Saturday, July 28, 2012

August 5, 2012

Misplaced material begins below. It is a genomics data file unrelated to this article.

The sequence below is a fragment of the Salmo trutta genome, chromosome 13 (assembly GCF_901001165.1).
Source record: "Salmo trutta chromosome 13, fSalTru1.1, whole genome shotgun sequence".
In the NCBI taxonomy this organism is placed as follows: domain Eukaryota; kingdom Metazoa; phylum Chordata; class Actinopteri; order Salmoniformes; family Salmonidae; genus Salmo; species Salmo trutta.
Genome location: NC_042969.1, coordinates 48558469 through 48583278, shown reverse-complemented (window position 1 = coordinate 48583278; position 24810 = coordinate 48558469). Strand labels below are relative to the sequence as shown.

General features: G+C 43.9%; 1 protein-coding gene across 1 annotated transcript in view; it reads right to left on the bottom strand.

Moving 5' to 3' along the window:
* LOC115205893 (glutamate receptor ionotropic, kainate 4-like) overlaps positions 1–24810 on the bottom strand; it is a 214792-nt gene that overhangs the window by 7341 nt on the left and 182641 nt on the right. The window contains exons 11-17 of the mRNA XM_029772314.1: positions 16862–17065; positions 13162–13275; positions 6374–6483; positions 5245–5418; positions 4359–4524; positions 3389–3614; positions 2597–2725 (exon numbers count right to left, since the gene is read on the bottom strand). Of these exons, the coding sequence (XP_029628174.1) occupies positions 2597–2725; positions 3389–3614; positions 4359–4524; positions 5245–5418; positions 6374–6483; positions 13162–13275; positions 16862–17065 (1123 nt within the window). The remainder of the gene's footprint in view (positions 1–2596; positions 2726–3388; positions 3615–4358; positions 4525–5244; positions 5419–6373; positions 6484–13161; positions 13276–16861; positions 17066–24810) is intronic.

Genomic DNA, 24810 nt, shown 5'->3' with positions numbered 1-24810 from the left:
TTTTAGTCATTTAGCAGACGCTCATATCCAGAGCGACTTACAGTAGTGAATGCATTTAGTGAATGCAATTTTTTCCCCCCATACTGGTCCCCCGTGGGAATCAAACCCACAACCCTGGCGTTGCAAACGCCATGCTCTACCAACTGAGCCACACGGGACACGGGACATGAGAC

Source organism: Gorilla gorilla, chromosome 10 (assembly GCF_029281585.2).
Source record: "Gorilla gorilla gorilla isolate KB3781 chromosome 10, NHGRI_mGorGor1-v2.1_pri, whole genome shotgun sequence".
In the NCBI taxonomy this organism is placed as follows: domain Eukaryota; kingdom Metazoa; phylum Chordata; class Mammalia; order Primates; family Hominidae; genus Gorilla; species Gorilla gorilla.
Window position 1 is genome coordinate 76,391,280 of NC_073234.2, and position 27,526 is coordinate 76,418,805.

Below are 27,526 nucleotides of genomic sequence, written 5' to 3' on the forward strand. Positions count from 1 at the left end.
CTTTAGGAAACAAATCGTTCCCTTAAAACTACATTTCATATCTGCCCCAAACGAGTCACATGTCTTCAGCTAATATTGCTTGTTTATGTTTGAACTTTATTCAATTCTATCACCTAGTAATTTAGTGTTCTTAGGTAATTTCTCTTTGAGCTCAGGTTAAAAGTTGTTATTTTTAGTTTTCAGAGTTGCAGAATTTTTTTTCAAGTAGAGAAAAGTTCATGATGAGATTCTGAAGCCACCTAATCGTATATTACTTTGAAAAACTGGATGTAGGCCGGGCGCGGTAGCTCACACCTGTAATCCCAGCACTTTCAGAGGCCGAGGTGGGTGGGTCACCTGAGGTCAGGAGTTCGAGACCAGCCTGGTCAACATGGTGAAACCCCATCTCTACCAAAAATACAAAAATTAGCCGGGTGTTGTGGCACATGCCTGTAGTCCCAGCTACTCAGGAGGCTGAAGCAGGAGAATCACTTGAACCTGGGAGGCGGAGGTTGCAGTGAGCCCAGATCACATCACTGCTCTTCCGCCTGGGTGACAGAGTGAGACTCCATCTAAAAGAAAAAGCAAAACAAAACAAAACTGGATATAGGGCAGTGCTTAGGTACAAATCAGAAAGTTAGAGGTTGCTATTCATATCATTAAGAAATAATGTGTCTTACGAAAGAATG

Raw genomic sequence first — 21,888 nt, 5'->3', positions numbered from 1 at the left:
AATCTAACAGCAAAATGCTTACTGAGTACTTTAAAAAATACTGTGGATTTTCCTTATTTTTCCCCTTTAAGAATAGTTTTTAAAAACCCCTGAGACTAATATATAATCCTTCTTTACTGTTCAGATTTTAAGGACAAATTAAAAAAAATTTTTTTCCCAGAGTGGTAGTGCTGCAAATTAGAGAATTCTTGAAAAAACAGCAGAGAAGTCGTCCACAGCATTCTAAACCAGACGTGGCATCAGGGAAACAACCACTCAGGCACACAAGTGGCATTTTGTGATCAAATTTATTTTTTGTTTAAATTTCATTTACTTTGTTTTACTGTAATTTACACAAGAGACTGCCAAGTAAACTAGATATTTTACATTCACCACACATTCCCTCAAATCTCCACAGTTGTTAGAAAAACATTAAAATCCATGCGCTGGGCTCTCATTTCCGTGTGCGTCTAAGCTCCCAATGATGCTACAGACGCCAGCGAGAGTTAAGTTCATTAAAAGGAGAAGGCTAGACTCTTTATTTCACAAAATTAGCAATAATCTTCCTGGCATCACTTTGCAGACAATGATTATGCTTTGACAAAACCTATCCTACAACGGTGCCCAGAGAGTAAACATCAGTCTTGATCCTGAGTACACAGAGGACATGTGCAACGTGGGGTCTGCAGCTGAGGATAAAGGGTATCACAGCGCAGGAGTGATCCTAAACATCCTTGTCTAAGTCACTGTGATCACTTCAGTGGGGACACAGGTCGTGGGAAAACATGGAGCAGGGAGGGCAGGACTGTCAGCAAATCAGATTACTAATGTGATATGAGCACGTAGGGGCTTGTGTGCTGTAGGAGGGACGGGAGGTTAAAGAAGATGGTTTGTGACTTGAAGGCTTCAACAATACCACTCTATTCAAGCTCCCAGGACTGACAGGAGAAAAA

Scriptures for August 5th: 2 Samuel 11:26-12:13; Psalm 51:1-12; Ephesians 4:1-16; John 6:24-35; Jesus is the bread of life; Samuel: This is a continuation of last week. Last week we witnessed the sinful act, this Sunday we learn how the story continues. Even if he fixed the situation on the outside, he still had to live with the consequences. David thought that he had silenced anyone who had witnessed his sin. But God was there also, God saw it all and God refused to be silenced. The prophet Nathan tells him that God is not happy. And God will not ignore that has happen. David was favored by God, but he still had to atone for his sin. God had promised that his kingdom would last forever, but God says that it will be a troubled reign. I often wonder if we would have heard this story if Bathsheba was not the mother of Solomon. It seems that it is Solomon that must tell this story of his father’s sin, in order to legitimize his reign. We wish that he had taken the story seriously and not made the same mistakes. Interestingly, in the end, justice is served. Bathsheba is not remembered as Solomon’s mother, she is remembered as Uriah’s wife. She is listed in Jesus genealogy. She becomes a part of our story of salvation, even though she is in the story of David’s sin. John: This scripture is also a continuation of last week’s story. The feeding of the 5000 becomes a teaching moment for Jesus to tell is that he is the bread of life. Man cannot eat by bread alone; we also need to live by the word of God. But when our stomachs are hungry, we are less likely to listen. Jesus fed their bellies and they still did not understand. They thought that Jesus was feeding them so that he could be an earthly king. Jesus wants to be an eternal king of our lives. John chapter six is a lesson for the church that we are the hands of Jesus for the world. Jesus continues to feed us – when we take communion, he says, do this in remembrance of me. But everything that we should do should be in remembrance of Jesus. But it is our power to give to others and to live a holy life. It is our faith in eternal life. If we follow Jesus, we will do well in this world, but we do better in the world to come. That is the world that Jesus is preparing for those who follow him all of the way. Questions: Are you still living in the consequences of sin? What lesson about forgiveness does this story of David tell us? When was the last time you asked God to create a clean heart for you? What signs that Jesus is taking care of you have you received? How has that sign turned into an act faith for you?

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